Spinal Tap – Christmas with the Devil – From where I’m standing you can’t go far wrong with a song that contains the lyric “There’s someone up the chimney hole and Satan is his name.” Spinal Tap is one of those bands that so effectively parodied a particular musical niche–in this case eighties hair bands–that many people don’t even realize they weren’t serious. And to be fair many hard rock and heavy metal bands of the eighties were almost self-parodies. This particular track probably owes the most to Mötley Crüe’s Shout at the Devil, as well as bands like Dokken and Ratt, who in retrospect probably did more to domesticate the devil and make him kid-friendly than the other way around (for the edification of you young’uns, a chronic complaint of hardcore Christians in the eighties was that rock music was turning our precious youth into an army of miniature devil worshipers). Seriously, I can’t even tell you how many times kids brought the Shout at the Devil album to my sixth grade music class and played it again and again with nary a scowl or censorious word from the teacher. With that in mind, what’s more domestic than Christmas?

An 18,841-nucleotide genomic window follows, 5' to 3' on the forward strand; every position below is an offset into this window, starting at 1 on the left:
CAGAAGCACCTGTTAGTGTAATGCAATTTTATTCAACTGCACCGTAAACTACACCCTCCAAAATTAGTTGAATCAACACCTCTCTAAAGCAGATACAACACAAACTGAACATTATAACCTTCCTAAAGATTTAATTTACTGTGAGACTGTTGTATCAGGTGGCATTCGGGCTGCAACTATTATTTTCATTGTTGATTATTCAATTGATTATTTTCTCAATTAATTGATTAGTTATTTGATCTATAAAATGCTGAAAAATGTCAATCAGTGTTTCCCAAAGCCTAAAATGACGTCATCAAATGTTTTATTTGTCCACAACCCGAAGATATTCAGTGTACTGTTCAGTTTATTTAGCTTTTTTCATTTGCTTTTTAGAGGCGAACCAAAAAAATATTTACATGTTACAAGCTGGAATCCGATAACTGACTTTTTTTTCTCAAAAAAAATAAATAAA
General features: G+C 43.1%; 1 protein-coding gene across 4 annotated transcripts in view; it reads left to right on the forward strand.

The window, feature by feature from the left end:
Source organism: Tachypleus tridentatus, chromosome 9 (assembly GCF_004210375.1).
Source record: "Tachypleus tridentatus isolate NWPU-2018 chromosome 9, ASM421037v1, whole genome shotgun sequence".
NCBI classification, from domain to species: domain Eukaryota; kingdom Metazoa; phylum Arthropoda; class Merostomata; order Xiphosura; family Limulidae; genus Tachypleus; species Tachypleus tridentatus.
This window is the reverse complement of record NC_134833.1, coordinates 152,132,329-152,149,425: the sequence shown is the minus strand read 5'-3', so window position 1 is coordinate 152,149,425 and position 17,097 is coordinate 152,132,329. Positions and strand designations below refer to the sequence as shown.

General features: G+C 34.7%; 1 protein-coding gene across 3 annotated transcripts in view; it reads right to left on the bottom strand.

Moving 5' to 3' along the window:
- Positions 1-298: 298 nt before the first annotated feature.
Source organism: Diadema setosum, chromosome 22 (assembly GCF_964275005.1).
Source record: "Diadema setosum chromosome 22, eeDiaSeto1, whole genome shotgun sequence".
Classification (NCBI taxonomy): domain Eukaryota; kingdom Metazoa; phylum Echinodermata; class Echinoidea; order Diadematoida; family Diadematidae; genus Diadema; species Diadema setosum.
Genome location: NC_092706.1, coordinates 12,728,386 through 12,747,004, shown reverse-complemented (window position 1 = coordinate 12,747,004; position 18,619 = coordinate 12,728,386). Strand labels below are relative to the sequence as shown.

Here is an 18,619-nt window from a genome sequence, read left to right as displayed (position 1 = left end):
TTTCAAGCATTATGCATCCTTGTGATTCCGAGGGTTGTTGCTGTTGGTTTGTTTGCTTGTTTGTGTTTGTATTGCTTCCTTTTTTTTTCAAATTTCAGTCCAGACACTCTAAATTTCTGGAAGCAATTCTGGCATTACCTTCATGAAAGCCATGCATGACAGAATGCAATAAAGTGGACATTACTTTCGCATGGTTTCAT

James Chance – Christmas with Satan – Our second holiday outing with the Dark Prince comes from James Chance, a major player in the No Wave arts movement of the eighties, and clocking in at nearly ten minutes, it’s a real doozy. I confess I’ve never been much of a jazz fan and that’s especially so with free-form jazz. Actually I tend to dislike asymmetrical and rhythmless music in general. Even most classical music leaves me cold. Hell, I’ve only recently been able to fully appreciate instrumental music of any sort. I have long supposed this was because my major inroad to music was the narrative quality of the lyrics, which makes a lot of sense because I am a largely narrative-driven sort of guy. If you need proof, consider that even as an elementary school lad I wanted to be a fiction writer. So without Chance’s vocals (as naked and raw as they are) to lend some humanity to the diaphoretic squeak and skronk of the instruments, I likely would not have gotten ten seconds into this song before shutting it off. But the story here of a drug addict who ODs one Christmas eve and finds himself in a netherworld court charged with suicide and sentenced to burn in hell, only to discover that his punishment isn’t quite what he had in mind, is a fascinating one. Chance’s sincerity is really what sells it though, and anyway the music changes into something more resembling rock about a third of the way in. Check it out.